Film Review: ‘Eight Days a Week’ Offers a Crash Course in Beatlemania


A smile planted itself on my face moments after the beginning of Eight Days a Week: The Touring Years, when the film showed the Beatles on stage in Manchester, England, on November 20, 1963. There they were, in full color and with pristine sound, singing “She Loves You” to a theatre full of adoring fans. I’ve seen lots of Beatle concert clips, but I can’t recall any other early film of the group that featured such excellent sound and video.

Credit today’s technology for both. Giles Martin, son of Beatles producer George Martin, managed to dampen the din from screaming fans and bring the music to the foreground. As for the video, it may have been colorized (and if so, that should have been noted somewhere), but the images are vivid. Watching this clip, you feel almost as if you’re right there in the theatre experiencing the thrilling first wave of the Beatlemania that would soon sweep the world.

The smile rarely left my face throughout the remainder of this 100-minute film, a labor of love that director Ron Howard (Apollo 13, A Beautiful Mind) made with the cooperation of Paul McCartney, Ringo Starr, and the widows of John Lennon and George Harrison.

Ron Howard’s film is welcome because it succinctly captures the excitement that the band created, includes terrific concert footage, and features rare archival material.

True, unless you’re very young or have somehow managed to avoid the Beatles until now, you’ll find the movie’s tagline (“The Band You Know. The Story You Don’t”) to be at least 99 percent hype. There’s no news here, which is not surprising, given the countless books and documentaries that have been devoted to the group. Eight Days a Week barely scratches the surface, for example, by comparison with the eight-DVD Beatles Anthology. Then there’s Mark Lewisohn’s Tune In, volume one of a planned three-volume work, which allocates more than 900 pages just to the group’s pre-fame years. (An extended special edition of this book exceeds 1,700 pages.)

That said, Howard’s film is welcome because it succinctly captures the excitement that the band created, includes terrific concert footage, and features rare archival material plus new interviews with McCartney, Starr, and a variety of others, among them Peter Asher (then of Peter & Gordon), Elvis Costello, director Richard Lester, comedian Whoopi Goldberg, and journalist Malcolm Gladwell. It’s a crash course in Beatlemania that will bring back memories for longtime fans and be a revelation for the generation too young to know that Paul McCartney had a band before Wings—not to mention the youngsters who never even heard of Wings.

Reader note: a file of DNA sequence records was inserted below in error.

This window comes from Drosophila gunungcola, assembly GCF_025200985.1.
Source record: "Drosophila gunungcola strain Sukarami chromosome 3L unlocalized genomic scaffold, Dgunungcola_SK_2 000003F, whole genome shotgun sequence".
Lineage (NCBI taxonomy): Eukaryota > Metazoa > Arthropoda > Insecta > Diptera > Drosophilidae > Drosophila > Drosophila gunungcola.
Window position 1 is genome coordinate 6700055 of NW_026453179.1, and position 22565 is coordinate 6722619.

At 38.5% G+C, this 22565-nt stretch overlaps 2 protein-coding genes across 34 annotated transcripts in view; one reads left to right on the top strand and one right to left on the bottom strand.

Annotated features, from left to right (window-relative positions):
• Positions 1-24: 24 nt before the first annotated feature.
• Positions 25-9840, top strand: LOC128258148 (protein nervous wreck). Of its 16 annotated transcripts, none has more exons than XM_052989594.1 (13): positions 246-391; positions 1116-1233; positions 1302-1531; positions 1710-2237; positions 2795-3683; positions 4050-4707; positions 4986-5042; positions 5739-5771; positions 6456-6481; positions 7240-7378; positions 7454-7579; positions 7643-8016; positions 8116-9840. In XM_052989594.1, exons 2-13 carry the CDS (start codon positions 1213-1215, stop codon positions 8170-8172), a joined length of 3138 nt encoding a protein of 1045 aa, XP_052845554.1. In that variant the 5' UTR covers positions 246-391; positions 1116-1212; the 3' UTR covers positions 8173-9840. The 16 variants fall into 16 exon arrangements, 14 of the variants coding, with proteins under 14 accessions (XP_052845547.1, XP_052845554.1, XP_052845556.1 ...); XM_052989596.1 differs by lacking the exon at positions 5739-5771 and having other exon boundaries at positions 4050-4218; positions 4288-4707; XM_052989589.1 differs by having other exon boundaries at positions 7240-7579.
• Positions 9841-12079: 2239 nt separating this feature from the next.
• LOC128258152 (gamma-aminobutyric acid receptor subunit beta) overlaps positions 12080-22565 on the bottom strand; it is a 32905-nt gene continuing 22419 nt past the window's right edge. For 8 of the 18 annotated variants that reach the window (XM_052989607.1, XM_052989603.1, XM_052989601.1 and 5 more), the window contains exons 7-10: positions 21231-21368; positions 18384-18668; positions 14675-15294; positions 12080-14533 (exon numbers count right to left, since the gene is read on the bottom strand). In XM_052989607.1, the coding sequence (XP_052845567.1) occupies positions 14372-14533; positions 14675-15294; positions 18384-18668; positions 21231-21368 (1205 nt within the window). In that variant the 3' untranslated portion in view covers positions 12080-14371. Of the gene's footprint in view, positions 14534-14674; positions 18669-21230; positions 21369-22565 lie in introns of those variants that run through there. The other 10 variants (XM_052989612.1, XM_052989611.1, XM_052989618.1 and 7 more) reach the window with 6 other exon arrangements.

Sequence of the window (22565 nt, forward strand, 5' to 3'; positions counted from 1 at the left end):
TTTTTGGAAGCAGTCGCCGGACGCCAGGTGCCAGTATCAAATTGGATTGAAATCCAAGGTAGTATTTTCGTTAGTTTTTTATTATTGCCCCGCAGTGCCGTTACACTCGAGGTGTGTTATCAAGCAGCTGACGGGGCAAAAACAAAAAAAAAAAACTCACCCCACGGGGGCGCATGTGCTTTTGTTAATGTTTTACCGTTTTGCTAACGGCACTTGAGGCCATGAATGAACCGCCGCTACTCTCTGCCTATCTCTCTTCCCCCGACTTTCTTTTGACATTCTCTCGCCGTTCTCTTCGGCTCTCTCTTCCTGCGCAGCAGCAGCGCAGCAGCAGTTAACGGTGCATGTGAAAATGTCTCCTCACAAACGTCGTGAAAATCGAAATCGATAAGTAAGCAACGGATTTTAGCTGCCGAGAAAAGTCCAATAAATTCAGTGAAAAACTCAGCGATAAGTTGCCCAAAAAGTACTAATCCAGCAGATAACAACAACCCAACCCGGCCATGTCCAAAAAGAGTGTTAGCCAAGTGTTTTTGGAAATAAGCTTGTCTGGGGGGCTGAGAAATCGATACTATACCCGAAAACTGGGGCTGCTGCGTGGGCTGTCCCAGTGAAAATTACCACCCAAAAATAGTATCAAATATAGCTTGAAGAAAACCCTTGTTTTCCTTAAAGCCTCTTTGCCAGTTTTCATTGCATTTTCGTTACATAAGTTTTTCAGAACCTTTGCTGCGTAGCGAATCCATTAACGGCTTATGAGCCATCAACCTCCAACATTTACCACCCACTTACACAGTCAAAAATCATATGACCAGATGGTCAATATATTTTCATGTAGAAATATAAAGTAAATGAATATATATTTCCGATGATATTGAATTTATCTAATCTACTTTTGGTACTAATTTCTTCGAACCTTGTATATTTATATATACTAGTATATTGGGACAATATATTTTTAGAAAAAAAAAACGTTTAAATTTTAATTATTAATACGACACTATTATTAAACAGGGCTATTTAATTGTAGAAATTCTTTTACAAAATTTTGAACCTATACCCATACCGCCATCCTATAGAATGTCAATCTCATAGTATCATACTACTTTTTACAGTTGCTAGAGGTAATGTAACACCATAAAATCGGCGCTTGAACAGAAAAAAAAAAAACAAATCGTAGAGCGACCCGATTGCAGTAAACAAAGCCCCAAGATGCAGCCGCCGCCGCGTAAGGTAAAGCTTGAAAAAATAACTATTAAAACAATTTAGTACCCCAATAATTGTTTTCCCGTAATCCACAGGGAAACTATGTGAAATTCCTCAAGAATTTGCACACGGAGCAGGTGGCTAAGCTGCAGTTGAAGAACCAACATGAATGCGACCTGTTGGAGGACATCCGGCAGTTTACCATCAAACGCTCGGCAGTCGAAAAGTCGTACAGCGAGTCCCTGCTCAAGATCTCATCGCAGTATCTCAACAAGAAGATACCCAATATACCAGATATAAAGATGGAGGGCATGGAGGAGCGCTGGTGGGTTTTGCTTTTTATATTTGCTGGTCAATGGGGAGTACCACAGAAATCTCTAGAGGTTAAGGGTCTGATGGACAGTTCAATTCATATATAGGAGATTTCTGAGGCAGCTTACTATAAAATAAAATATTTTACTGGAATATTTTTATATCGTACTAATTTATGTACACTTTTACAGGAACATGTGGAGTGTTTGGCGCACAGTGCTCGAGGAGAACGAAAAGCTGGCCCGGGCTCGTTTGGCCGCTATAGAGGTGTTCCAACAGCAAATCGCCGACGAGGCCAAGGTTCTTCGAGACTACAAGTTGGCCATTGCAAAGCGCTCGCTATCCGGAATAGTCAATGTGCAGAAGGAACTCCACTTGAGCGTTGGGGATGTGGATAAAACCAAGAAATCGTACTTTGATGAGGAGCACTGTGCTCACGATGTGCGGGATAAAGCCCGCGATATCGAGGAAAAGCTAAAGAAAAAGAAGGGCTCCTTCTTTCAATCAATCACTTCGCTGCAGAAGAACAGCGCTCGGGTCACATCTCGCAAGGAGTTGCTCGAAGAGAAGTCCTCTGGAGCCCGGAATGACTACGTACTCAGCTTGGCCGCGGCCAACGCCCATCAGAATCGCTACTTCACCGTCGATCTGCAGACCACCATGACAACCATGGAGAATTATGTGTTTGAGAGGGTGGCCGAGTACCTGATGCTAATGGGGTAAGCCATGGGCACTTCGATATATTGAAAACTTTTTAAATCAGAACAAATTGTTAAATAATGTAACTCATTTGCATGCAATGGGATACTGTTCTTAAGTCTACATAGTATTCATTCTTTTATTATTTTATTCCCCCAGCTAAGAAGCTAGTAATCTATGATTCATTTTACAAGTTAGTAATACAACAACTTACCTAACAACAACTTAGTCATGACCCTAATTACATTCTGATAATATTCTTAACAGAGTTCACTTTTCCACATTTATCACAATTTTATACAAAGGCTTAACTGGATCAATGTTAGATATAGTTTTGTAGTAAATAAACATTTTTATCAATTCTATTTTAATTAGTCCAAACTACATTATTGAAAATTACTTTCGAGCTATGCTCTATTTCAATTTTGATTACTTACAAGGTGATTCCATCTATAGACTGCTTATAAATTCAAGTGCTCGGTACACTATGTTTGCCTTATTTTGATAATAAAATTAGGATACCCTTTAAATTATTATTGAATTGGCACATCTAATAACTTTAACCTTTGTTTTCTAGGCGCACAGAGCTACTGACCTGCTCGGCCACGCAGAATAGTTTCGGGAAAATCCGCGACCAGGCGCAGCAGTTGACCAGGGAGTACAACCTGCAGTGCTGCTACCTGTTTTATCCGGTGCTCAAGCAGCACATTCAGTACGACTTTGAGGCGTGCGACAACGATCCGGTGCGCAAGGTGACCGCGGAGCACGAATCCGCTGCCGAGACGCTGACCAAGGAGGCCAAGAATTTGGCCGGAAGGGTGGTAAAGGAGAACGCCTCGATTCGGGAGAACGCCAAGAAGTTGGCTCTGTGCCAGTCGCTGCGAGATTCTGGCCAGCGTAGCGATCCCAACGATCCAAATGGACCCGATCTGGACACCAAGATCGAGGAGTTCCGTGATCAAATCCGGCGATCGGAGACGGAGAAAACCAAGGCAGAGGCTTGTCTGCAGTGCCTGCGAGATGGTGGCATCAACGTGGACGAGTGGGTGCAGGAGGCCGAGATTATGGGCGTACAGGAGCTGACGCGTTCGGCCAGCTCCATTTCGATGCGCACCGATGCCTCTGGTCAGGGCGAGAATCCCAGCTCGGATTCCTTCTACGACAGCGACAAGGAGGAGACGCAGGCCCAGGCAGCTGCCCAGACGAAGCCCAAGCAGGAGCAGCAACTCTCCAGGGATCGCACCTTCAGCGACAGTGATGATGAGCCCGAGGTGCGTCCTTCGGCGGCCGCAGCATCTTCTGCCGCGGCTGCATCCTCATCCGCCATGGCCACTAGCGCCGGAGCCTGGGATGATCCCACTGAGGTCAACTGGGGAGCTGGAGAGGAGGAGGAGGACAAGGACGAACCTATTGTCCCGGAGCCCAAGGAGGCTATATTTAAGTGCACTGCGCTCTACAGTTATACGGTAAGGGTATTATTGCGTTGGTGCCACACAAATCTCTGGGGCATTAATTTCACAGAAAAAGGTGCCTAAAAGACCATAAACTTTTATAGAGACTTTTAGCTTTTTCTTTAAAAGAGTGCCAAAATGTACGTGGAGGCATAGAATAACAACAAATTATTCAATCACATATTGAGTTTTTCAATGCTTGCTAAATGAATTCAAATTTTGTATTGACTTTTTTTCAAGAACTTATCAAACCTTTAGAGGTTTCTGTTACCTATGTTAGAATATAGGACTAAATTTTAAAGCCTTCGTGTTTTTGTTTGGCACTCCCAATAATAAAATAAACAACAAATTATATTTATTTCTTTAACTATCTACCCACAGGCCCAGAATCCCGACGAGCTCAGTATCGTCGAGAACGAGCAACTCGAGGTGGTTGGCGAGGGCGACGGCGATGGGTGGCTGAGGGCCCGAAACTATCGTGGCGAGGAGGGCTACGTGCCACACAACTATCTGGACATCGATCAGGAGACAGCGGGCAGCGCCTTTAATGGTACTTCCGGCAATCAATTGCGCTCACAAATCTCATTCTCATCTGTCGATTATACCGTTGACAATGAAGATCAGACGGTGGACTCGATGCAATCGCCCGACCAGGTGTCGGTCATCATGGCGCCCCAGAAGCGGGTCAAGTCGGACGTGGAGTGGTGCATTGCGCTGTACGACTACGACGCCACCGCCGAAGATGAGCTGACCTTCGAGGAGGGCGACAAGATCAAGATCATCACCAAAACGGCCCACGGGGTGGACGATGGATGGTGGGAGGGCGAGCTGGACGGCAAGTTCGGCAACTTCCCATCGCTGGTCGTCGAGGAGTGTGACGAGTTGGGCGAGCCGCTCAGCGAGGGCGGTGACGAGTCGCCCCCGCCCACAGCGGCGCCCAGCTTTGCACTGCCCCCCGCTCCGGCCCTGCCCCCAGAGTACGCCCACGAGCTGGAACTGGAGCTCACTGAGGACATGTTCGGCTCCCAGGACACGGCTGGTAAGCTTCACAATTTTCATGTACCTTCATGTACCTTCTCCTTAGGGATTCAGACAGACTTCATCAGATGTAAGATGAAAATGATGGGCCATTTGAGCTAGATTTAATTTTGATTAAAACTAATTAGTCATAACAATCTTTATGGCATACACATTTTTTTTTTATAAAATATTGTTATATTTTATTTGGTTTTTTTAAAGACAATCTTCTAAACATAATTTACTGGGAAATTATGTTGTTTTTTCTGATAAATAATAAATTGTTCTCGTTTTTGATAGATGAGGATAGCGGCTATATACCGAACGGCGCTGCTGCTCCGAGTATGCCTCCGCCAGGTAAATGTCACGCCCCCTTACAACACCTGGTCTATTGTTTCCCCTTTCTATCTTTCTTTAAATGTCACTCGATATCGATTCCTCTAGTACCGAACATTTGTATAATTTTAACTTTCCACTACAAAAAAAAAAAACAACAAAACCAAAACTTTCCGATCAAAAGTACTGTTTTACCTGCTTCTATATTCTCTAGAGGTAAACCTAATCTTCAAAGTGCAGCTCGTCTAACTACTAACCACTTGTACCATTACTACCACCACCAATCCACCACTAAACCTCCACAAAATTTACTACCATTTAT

The movie touches on the Beatles’ formative period and film work and also briefly covers their studio efforts in the years after they waved goodbye to live performance. But Eight Days a Week focuses mainly on the concerts—from Liverpool’s Cavern Club and Hamburg, Germany to The Ed Sullivan Show, Shea Stadium, and San Francisco’s Candlestick Park—that left audiences screaming for more. We see why—and also why, by August 1966, they had had enough of touring. They would play in public only one more time, in an unannounced 1969 London rooftop performance that is excerpted here.

I recommend opting for the two-disc “special edition” of Eight Days a Week, which includes a 64-page booklet with extensive notes by Howard and journalist Jon Savage and a bonus disc whose features run as long as the movie. Though portions of these features have been lifted from the film, the highlight here is in fact the acme of the entire package: full-length performances of five songs from 1963 through 1965. These include the aforementioned “She Loves You,” plus “Twist and Shout,” “Can’t Buy Me Love,” “You Can’t Do That,” and “Help!” Though the five account for only 12 minutes total, fans are bound to find them priceless.

Among the other noteworthy bonus videos in the two-disc edition are “Words & Music,” in which the four Beatles and others discuss their songwriting and influence; “Early Clues to a New Direction,” in which interviewees ponder the group’s humor, early lives, and other subjects; and “A Deeper Dive,” which includes mini-features on shooting A Hard Day’s Night; Ronnie Spector’s encounters with the group; their performances in Japan and Australia; and the experiences of three fans.


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